AKD Target HF3

(also being marketed by Lowe as the SRX-100, pictured below)

Year            Introduced 1997
Power           12 volt DC (mains power included).
Size            18.5 x 19 x 6.5 cm
Weight          1800 grams
Price           œ160 including VAT in UK. 550 Guilders in The Netherlands.
Coverage        30 kHz - 30 MHz
Value           Rating * * *

Full Review

This review was compiled with the assistance of the World Radio TV
Handbook, Amsterdam. Radio Netherlands has no financial connection with
the WRTH, nor with AKD, the manufacturer of this receiver. A slightly
shorter version of this review was broadcast in Media Network on May 15
th, 1997.


The top end of the short-wave receiver market has slowed in the last
twelve months. Sets costing over US$1000 have been particularly hit,
partly because many of the cheaper portable receivers have introduced a
lot of new features which attract more general users, especially those
experimenting with international radio listening for the first time.

In Britain, one manufacturer has taken a different approach. AKD, a
company based at Stevenage in Hertfordshire has come on the market with
what they call the Target HF3 communications receiver, priced at £160
sterling, including VAT. Bearing in mind that entry level communications
receivers such as the Lowe HF-150 costs £419 in it basic version, or the
Yaesu FRG-100 for around £470, the AKD is clearly very much cheaper. Now
that the units are in production, we have been testing one for the last
8 weeks, doing quite a bit of both practical listening as well as usual
standard measuring scheme.


The first thing that strikes you as you unpack the radio is that it is
extremely compact. That's partly because the 12 volt power supply is not
inside the set, but comes as a brick-style power pack which you plug
into the wall. You plug the jack into the back of the radio, connect an
external antenna, and the radio is ready to perform.

The front panel is extremely simple. There's a large liquid crystal
display showing the frequency, four little pushbuttons, two rotary
controls, one marked volume, the other marked clarify, and a large
tuning knob. In fact the tuning system is extremely simple and handy to
operate. The tuning knob has a weight inside so it has a nice feel to
The coverage is from 30 kHz to 30 MHz in one kHz steps. If you turn the
knob slowly then you move in one kHz steps. If you turn it faster, then
the steps get progressively larger -- 10, 100 or even 1000 kHz -- at a
time. So if you need to, you can hop from one end of the band to the
other in a very short time. One kHz steps is fine for most broadcast
applications, but if you're going to use the set for listening to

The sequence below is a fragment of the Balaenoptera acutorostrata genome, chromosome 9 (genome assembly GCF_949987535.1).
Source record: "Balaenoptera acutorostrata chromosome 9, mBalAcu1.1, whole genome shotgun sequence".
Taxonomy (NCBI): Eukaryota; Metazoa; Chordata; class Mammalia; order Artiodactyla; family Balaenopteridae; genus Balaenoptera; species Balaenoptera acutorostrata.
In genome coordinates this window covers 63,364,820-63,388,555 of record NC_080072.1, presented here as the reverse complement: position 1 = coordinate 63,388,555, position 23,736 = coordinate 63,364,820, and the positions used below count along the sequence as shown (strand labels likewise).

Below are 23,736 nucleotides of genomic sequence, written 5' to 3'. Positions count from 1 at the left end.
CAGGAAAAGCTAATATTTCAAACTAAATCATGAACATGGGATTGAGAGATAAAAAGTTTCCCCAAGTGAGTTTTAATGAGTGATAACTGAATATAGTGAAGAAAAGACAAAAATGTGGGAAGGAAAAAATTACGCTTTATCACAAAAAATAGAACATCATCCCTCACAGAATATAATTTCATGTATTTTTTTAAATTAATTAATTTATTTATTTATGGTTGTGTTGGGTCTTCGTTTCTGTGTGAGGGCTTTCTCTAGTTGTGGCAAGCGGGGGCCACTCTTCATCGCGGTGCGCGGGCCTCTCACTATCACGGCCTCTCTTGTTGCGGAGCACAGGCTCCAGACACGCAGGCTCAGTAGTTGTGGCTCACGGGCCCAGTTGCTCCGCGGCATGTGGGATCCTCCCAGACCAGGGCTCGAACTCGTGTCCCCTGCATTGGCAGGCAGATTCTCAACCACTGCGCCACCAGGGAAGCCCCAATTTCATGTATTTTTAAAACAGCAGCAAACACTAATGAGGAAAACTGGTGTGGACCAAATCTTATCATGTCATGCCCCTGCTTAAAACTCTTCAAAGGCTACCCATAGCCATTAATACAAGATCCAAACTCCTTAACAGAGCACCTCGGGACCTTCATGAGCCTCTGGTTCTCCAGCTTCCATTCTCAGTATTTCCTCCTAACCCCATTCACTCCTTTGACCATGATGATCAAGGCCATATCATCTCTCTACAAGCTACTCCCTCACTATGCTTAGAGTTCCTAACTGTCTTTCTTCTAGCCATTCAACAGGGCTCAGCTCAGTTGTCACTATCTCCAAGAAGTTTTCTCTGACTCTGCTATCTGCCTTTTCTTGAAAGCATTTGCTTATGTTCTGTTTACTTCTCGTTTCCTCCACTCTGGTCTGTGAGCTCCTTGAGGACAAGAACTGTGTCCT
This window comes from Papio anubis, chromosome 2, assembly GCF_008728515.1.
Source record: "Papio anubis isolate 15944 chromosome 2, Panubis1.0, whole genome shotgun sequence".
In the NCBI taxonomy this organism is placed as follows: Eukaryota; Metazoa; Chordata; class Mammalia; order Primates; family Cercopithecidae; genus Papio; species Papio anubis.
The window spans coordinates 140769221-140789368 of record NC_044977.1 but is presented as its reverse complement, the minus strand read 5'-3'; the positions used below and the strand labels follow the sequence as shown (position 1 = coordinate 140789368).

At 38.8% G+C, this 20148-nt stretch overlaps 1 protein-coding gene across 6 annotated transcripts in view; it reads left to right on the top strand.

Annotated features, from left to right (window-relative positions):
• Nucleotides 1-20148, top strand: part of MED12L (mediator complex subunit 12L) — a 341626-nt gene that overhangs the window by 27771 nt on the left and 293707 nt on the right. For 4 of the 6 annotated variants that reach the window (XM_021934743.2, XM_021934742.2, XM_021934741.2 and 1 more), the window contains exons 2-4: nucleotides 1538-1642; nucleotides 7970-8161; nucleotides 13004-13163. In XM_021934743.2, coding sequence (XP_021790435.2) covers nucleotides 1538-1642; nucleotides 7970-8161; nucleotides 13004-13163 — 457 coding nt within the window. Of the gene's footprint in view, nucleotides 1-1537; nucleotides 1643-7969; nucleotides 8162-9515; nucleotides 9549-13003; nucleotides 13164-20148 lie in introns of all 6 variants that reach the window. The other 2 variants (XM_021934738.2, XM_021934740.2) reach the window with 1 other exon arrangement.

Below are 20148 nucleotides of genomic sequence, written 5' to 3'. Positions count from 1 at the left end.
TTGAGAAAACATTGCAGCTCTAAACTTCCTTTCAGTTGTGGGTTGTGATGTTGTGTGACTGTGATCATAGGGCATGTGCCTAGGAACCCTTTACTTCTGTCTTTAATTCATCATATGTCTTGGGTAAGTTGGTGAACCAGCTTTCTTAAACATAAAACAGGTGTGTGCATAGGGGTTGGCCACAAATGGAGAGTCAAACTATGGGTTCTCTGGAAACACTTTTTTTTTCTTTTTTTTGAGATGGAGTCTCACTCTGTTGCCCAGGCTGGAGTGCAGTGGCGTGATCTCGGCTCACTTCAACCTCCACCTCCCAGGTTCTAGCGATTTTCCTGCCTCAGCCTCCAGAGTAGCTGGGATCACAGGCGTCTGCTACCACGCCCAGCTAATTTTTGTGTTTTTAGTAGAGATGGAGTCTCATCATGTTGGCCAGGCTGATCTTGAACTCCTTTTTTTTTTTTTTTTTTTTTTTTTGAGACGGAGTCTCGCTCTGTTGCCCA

utility stations, then the ´clarifier´ control allows you to tune finer
than 1 kHz. However, these slightly changes in frequency are not
reflected on the Liquid Crystal Display. The receiver is dual
conversion. The first intermediate frequency is at 45 MHz, the second at
455 kHz.


You can use the set for listening to broadcast stations in AM, or switch
the mode to either USB or LSB. You'll need that if you want to monitor
traffic on the amateur radio bands. The HF3 has just one memory channel,
which also remembers the mode. When you switch the set on, this is the
channel that is recalled. If you tune around a bit, you can go back to
this channel again by pressing the recall button. But that's it.

We tested a version which has a built-in board to allow you to connect
up a home computer for decoding weather-facsimile signals. That's quite
neat, but it means that on this version you have to forfeit the output
for a pair of headphones. It is present on the standard version. That's
something you can live with. But we were surprised that in an effort to
keep the price down, AKD has used an ordinary hi-fi phono cinch plug for
an aerial socket. You find this type of plug on the back of audio
equipment, but not on radio receivers.

We don't understand why AKD didn't use a conventional SO-239 socket
which is much stronger. Most ready made antennas come with a plug that
matches, so it’s a shame that you have to solder on a phone plug
instead. This is mechanically, probably the weakest point of the
receiver and within a few days of use it had worked loose on our test

AKD does supply a length of 10 metres of wire with a phono plug already
soldered onto one end. But this is not the best solution for short-wave
listening. If you put the antenna up inside the average house, it is
almost guaranteed to pick up a lot of unwanted noise from apparatus
inside the house, such as fluorescent lights, thermostats, computers and
TV's. We used an external antenna with a Magnetic Balun, mounted 5
metres away from the building, with a coaxial cable feeding the signal
into the shack. The background noise was considerably quieter this way.
We also experimented with an active antenna mounted outside, well away
from the house.

The radio is very well constructed. If you look inside the HF3, you'll
find that it is logically laid out and built to last. The PLL
synthesiser is shielded inside a separate box to keep the noise away
from the sensitive input circuitry. But the outer casing is made of
durable plastic which is not shielded.
So now to some of the receivers specifications, starting with
sensitivity across the range between 30 and 30,000 kHz. We were
measuring the point for 10 dB signal to noise at 60% modulation, which
is equivalent to an AM station that is just intelligible. In practice,
20 dB signal to noise was needed for acceptable listening, using the 6
kHz filter. Between 50 kHz and 15 MHz, the sensitivity is quite
constant, hovering around 2.5 microVolts. Above 15 MHz, the sensitivity
drops, so that you need between 3.5 - 4.5 microVolts to get the same
level of intelligibility. In the SSB modes, the receiver is roughly